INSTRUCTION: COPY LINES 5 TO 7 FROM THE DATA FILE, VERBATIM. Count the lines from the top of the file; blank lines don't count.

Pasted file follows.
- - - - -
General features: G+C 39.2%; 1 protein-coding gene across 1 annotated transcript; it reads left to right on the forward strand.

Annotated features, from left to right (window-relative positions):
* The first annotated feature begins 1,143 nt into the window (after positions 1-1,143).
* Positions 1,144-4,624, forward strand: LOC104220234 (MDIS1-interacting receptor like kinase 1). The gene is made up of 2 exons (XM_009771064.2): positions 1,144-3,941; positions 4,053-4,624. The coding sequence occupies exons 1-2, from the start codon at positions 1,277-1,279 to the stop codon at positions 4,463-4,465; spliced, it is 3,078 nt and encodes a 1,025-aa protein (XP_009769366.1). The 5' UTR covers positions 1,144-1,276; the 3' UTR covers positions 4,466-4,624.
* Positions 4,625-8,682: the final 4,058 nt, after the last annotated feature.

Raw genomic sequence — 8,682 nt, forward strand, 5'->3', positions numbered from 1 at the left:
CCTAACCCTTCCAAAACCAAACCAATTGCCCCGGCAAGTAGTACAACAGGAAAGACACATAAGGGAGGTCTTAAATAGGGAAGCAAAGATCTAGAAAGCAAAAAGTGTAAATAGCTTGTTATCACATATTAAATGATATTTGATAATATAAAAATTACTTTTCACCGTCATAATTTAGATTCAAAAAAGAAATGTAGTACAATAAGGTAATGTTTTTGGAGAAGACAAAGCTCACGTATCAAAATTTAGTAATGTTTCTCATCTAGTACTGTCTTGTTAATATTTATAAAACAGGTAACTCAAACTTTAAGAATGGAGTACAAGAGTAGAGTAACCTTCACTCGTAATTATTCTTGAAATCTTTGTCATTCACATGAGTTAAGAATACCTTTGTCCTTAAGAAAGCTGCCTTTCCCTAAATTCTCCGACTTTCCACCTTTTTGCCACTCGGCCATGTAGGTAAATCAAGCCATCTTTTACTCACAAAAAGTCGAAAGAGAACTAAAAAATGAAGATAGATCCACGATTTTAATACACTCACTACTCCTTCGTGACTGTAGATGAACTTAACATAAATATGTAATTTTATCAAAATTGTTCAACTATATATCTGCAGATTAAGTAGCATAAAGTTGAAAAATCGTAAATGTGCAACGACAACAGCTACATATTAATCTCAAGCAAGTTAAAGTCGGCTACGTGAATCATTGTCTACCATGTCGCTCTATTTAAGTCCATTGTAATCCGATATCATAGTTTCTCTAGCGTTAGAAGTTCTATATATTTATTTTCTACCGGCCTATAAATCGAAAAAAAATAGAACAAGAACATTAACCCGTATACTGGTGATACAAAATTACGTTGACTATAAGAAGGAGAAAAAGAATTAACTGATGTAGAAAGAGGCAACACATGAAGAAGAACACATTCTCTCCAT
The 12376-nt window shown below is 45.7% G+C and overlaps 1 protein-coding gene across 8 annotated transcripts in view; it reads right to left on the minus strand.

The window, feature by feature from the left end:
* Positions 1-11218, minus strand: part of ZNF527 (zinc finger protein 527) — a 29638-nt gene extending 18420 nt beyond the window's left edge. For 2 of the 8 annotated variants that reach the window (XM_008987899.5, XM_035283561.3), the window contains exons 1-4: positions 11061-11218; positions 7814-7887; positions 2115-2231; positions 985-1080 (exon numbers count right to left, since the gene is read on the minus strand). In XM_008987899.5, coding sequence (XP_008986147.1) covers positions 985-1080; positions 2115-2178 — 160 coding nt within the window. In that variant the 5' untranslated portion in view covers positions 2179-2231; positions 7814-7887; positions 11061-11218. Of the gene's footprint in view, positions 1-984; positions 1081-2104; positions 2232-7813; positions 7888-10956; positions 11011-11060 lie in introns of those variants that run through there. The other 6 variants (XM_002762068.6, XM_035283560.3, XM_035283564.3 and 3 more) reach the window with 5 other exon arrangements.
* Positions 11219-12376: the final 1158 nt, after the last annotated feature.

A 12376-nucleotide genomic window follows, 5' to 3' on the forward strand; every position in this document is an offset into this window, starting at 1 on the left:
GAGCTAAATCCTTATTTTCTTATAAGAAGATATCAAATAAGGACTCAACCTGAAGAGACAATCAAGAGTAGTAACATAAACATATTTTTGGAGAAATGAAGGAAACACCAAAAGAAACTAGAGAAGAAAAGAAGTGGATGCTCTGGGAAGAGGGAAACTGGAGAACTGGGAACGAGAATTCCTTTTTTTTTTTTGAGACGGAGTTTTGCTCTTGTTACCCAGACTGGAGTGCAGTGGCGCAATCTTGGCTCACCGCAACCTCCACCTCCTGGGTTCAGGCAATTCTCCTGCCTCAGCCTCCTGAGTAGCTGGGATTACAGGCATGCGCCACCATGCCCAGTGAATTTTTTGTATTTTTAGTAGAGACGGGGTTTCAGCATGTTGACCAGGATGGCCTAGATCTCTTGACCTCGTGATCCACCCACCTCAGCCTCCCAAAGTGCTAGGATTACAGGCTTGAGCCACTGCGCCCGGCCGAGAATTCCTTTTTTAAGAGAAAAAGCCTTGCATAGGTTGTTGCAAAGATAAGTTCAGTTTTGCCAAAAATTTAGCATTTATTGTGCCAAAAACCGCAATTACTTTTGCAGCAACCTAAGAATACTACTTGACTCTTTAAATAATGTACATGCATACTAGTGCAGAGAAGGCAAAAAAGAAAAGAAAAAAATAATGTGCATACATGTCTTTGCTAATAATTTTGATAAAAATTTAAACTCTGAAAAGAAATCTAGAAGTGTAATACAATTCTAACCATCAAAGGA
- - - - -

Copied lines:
* Positions 4,625-8,682: the final 4,058 nt, after the last annotated feature.

Raw genomic sequence — 8,682 nt, forward strand, 5'->3', positions numbered from 1 at the left:
CCTAACCCTTCCAAAACCAAACCAATTGCCCCGGCAAGTAGTACAACAGGAAAGACACATAAGGGAGGTCTTAAATAGGGAAGCAAAGATCTAGAAAGCAAAAAGTGTAAATAGCTTGTTATCACATATTAAATGATATTTGATAATATAAAAATTACTTTTCACCGTCATAATTTAGATTCAAAAAAGAAATGTAGTACAATAAGGTAATGTTTTTGGAGAAGACAAAGCTCACGTATCAAAATTTAGTAATGTTTCTCATCTAGTACTGTCTTGTTAATATTTATAAAACAGGTAACTCAAACTTTAAGAATGGAGTACAAGAGTAGAGTAACCTTCACTCGTAATTATTCTTGAAATCTTTGTCATTCACATGAGTTAAGAATACCTTTGTCCTTAAGAAAGCTGCCTTTCCCTAAATTCTCCGACTTTCCACCTTTTTGCCACTCGGCCATGTAGGTAAATCAAGCCATCTTTTACTCACAAAAAGTCGAAAGAGAACTAAAAAATGAAGATAGATCCACGATTTTAATACACTCACTACTCCTTCGTGACTGTAGATGAACTTAACATAAATATGTAATTTTATCAAAATTGTTCAACTATATATCTGCAGATTAAGTAGCATAAAGTTGAAAAATCGTAAATGTGCAACGACAACAGCTACATATTAATCTCAAGCAAGTTAAAGTCGGCTACGTGAATCATTGTCTACCATGTCGCTCTATTTAAGTCCATTGTAATCCGATATCATAGTTTCTCTAGCGTTAGAAGTTCTATATATTTATTTTCTACCGGCCTATAAATCGAAAAAAAATAGAACAAGAACATTAACCCGTATACTGGTGATACAAAATTACGTTGACTATAAGAAGGAGAAAAAGAATTAACTGATGTAGAAAGAGGCAACACATGAAGAAGAACACATTCTCTCCAT